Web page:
Shaw is part of the team that won the competition to refurbish the north block for SOAS. The team includes conservation architectural specialist Donald Insall Associates and architect Rock Townsend. Unusually Mace wasn’t the contractor on this project, instead it acted as project manager and joint design lead with Rock Townsend (see box, below).

Client Keith Jennings, the SOAS project manager, says the team was selected because of their approach to the job. “The competition was more about a method of solving the problem rather than presenting a design solution,” he says. “Because of the challenges going forward, it was probably the architecture and the heritage elements that sealed the deal.”

Senate House

The central expanse is raised above the perimeter glazing with vertical opening lights to naturally ventilate the basement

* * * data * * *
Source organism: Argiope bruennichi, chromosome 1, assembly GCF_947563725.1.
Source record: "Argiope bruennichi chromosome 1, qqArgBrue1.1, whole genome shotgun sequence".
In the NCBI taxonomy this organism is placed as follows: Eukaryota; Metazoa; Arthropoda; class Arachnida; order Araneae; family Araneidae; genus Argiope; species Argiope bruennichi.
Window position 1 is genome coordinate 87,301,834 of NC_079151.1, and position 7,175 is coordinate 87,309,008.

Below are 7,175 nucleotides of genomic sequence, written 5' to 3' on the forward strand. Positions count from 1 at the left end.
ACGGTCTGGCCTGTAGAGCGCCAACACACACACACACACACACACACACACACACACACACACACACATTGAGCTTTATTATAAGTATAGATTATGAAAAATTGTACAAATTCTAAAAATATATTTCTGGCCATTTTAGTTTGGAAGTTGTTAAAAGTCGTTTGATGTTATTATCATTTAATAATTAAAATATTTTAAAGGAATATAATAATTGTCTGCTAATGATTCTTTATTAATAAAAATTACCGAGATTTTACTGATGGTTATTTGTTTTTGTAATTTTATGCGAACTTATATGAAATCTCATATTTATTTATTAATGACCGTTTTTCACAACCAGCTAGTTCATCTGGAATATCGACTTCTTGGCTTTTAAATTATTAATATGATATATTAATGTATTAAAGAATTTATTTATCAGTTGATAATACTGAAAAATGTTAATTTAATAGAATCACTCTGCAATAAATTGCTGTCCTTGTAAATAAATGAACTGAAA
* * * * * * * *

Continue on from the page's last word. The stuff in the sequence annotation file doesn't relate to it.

Senate House

The structure has been minimised where the roof meets the walls and the secondary beams are laminated glass to increase transparency

The obvious answer was to glaze over the courtyard and use this for the informal learning and social space. But English Heritage considered the internal elevations of the courtyard to be as historically significant as the building exterior and the building’s natural ventilation relies on air passing out through the courtyard-facing windows, which ruled out a glazed roof at high level.